Outlook: The Hunt for an Exit Strategy

The Senate is working toward a deal to keep the government funded, raising hopes that both chambers might be able to finish pre-election work by the end of the week.

AP Photo/David Goldman
Alex Rogers and Daniel Newhauser
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Alex Rogers and Daniel Newhauser
Sept. 18, 2016, 8:01 p.m.

By the rules that guide it, the House of Representatives is usually able to move bills faster than the “cooling saucer” Senate. But with the House beset by divisions in its controlling Republican Party, the Senate has led the effort to craft and pass the legislation that will avert a government shutdown by the end of this month. And it looks like it will do so with time to spare.

Senate leaders and appropriators have spent the weekend trying to tie up the loose ends of a short-term bill that will fund the government to Dec. 9. Leadership aides expect to pass the package this week, potentially allowing vulnerable Republican incumbent senators to go home a week earlier than expected and campaign.

Seven months after the president requested $1.9 billion to fight the spread of the birth defect causing the Zika virus, Democratic and Republican members are still attempting to find a compromise that will cost approximately $1.1 billion. Republicans are expected to drop controversial language that would prevent a small portion of that money from going to Puerto Rico’s Planned Parenthood affiliate.

At least three other sticking points remain. The Obama administration, business groups, Democrats, and Republicans have pushed to allow the Export-Import bank to finance $10 million-plus deals again over the objections of some conservatives and Senate Banking Committee chairman Richard Shelby. The administration has also requested $2.6 billion to help Louisiana after devastating floods; some Republican congressional aides believe that a portion of that funding will get included in a final deal. And there have also been concerns from Sen. Ted Cruz and other conservatives over a U.S. group transferring control over Internet domains to an international body.

As Democratic and Republican negotiators passed paper back and forth last week, the differences were so great that Sen. Dick Durbin told reporters that he doubted the Senate would be able to resolve them by mid-week. But some Republican congressional aides are privately more optimistic.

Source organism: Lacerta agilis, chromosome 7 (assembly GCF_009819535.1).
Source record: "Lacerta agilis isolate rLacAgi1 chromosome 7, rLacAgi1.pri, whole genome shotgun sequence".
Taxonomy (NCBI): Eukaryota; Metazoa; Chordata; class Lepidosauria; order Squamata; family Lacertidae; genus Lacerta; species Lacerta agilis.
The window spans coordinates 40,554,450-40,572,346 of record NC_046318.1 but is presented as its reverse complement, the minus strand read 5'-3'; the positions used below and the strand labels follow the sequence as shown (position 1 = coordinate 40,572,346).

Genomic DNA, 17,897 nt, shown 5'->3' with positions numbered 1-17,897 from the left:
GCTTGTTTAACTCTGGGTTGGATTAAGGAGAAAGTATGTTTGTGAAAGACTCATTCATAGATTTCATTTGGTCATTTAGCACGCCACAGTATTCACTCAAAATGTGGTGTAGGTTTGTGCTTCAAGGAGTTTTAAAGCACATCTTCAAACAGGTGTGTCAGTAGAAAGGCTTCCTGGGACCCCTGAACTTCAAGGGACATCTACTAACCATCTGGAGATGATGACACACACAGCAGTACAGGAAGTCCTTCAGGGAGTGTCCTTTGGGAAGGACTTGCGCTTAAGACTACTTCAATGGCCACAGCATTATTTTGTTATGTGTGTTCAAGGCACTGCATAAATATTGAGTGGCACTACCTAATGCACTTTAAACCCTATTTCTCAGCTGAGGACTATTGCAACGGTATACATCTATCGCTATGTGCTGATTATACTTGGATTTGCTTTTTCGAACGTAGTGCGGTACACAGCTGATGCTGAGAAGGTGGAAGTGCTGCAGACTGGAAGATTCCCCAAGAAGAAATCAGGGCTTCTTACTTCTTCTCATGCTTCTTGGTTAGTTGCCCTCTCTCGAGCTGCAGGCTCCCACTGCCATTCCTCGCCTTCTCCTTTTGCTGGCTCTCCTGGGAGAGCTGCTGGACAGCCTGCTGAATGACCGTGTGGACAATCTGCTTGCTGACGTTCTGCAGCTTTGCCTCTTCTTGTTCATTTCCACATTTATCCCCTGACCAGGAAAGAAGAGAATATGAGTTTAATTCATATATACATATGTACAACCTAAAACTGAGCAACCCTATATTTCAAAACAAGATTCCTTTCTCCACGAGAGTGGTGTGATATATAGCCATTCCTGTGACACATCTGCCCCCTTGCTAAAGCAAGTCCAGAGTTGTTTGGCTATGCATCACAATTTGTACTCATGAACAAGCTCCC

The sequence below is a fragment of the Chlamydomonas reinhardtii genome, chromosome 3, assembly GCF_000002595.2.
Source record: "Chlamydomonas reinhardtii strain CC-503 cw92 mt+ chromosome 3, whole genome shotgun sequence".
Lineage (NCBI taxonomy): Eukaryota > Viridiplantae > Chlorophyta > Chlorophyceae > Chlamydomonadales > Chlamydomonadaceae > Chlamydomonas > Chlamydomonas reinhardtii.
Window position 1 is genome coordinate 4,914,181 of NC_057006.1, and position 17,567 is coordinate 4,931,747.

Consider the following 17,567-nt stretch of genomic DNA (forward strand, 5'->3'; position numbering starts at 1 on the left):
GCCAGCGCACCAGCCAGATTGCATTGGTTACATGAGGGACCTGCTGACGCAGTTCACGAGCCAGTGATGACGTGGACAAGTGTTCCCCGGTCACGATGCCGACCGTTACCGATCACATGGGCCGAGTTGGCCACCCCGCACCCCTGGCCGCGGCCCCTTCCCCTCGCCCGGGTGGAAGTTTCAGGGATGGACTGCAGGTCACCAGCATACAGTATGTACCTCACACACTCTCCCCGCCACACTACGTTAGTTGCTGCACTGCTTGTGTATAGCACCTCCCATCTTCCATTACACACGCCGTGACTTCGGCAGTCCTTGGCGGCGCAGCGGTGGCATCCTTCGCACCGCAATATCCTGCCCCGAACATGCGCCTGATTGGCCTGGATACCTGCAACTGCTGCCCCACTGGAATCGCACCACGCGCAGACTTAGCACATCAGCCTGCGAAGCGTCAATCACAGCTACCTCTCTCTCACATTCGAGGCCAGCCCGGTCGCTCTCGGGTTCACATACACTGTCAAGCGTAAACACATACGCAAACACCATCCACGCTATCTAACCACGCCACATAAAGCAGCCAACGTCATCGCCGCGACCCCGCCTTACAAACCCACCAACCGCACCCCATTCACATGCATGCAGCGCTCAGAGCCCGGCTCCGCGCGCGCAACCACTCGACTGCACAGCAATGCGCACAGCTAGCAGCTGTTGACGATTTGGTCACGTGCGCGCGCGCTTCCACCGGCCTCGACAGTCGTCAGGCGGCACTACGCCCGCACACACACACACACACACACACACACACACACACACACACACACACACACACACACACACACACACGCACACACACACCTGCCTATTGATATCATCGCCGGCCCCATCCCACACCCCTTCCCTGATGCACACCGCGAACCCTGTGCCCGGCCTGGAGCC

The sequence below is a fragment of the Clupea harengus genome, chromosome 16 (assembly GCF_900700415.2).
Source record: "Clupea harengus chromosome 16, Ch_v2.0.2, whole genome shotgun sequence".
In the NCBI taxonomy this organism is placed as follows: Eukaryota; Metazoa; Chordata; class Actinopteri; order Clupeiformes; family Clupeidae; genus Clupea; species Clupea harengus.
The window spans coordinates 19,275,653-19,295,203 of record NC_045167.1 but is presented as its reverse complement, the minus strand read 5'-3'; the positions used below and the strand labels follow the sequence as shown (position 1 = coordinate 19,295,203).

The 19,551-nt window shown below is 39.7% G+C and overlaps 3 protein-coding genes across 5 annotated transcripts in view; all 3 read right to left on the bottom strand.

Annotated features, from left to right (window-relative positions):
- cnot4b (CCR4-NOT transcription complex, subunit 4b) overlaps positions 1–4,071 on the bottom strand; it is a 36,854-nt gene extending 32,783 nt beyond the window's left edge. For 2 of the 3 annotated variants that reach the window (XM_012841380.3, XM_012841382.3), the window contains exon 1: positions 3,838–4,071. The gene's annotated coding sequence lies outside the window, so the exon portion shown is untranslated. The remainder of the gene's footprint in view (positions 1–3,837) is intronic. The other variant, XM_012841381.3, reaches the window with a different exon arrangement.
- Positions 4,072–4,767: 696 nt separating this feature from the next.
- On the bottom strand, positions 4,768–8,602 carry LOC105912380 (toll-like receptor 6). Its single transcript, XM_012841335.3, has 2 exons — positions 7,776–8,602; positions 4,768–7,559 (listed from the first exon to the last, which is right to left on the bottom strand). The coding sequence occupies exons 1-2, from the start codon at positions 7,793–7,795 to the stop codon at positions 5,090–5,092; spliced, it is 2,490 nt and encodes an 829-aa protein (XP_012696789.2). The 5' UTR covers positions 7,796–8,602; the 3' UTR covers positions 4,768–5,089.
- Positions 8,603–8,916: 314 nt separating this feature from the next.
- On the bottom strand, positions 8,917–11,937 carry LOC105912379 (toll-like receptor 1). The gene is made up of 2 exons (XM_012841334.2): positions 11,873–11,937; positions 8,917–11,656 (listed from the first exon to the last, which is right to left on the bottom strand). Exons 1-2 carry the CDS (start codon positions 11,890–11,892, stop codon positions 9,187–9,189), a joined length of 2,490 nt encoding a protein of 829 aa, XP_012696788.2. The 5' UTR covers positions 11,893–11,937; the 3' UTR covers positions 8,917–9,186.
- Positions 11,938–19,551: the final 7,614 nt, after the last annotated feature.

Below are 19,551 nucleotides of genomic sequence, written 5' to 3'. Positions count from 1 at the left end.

The House, meanwhile, is waiting to see what the Senate will produce. Although some Republicans want to use the CR as a leverage point to block Syrian refugees, House GOP leaders and much of the conference will likely approve any reasonable package that the Senate sends over. Whether they do so this week or next is yet to be determined.

On the House floor, the focus will turn to Iran. Leaders will bring to the floor legislation that seeks to bring more transparency to the White House’s dealings with Tehran on the heels of news that the Obama administration’s sent $400 million owed in a legal settlement to the Middle Eastern state as part of a prisoner swap. Republicans say it was a ransom payment.

IRS Commissioner John Koskinen will be in the hot seat as well, as he may testify before the House Judiciary Committee about the agency’s alleged targeting of conservative groups. The hearing is part of a deal between Judiciary Chairman Bob Goodlatte and the House Freedom Caucus. Instead of bringing a privileged motion calling for Koskinen’s impeachment, the caucus struck a deal with Goodlatte to hold a hearing on the matter.

Here’s what else is on tap this week:

ENERGY AND ENVIRONMENT

After the Senate moved its water-infrastructure bill—with aid for Flint’s water crisis attached—the House is set to move its slimmer version to the floor this week. Senate leaders have already said they won’t accept a final version that does not contain funding for Flint, but Democrats have been exploring other avenues, including the funding bill, to move the aid package.